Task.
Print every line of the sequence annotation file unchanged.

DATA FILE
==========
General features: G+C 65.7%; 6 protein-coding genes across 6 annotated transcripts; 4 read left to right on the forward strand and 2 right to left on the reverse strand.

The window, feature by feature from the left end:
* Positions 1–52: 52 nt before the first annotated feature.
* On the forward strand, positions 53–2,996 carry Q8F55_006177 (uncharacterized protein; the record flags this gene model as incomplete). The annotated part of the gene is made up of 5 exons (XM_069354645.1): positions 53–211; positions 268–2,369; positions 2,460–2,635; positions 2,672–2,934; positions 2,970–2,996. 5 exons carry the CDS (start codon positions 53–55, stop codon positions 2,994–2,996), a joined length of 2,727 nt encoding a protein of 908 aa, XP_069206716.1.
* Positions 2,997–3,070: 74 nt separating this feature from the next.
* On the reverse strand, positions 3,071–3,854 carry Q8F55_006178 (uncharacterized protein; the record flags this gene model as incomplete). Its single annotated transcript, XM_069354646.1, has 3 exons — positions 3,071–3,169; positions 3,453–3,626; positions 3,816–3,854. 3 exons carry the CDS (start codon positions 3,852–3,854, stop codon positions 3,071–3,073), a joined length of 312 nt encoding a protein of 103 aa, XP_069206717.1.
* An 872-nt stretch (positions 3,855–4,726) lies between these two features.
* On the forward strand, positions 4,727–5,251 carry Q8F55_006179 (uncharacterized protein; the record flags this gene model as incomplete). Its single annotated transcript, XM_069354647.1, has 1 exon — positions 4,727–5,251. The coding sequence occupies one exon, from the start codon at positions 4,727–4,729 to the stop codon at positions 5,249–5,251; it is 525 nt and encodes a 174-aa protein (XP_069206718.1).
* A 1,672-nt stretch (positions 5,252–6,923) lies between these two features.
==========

General features: G+C 65.7%; 6 protein-coding genes across 6 annotated transcripts; 4 read left to right on the forward strand and 2 right to left on the reverse strand.

The window, feature by feature from the left end:
* Positions 1–52: 52 nt before the first annotated feature.
* On the forward strand, positions 53–2,996 carry Q8F55_006177 (uncharacterized protein; the record flags this gene model as incomplete). The annotated part of the gene is made up of 5 exons (XM_069354645.1): positions 53–211; positions 268–2,369; positions 2,460–2,635; positions 2,672–2,934; positions 2,970–2,996. 5 exons carry the CDS (start codon positions 53–55, stop codon positions 2,994–2,996), a joined length of 2,727 nt encoding a protein of 908 aa, XP_069206716.1.
* Positions 2,997–3,070: 74 nt separating this feature from the next.
* On the reverse strand, positions 3,071–3,854 carry Q8F55_006178 (uncharacterized protein; the record flags this gene model as incomplete). Its single annotated transcript, XM_069354646.1, has 3 exons — positions 3,071–3,169; positions 3,453–3,626; positions 3,816–3,854. 3 exons carry the CDS (start codon positions 3,852–3,854, stop codon positions 3,071–3,073), a joined length of 312 nt encoding a protein of 103 aa, XP_069206717.1.
* An 872-nt stretch (positions 3,855–4,726) lies between these two features.
* On the forward strand, positions 4,727–5,251 carry Q8F55_006179 (uncharacterized protein; the record flags this gene model as incomplete). Its single annotated transcript, XM_069354647.1, has 1 exon — positions 4,727–5,251. The coding sequence occupies one exon, from the start codon at positions 4,727–4,729 to the stop codon at positions 5,249–5,251; it is 525 nt and encodes a 174-aa protein (XP_069206718.1).
* A 1,672-nt stretch (positions 5,252–6,923) lies between these two features.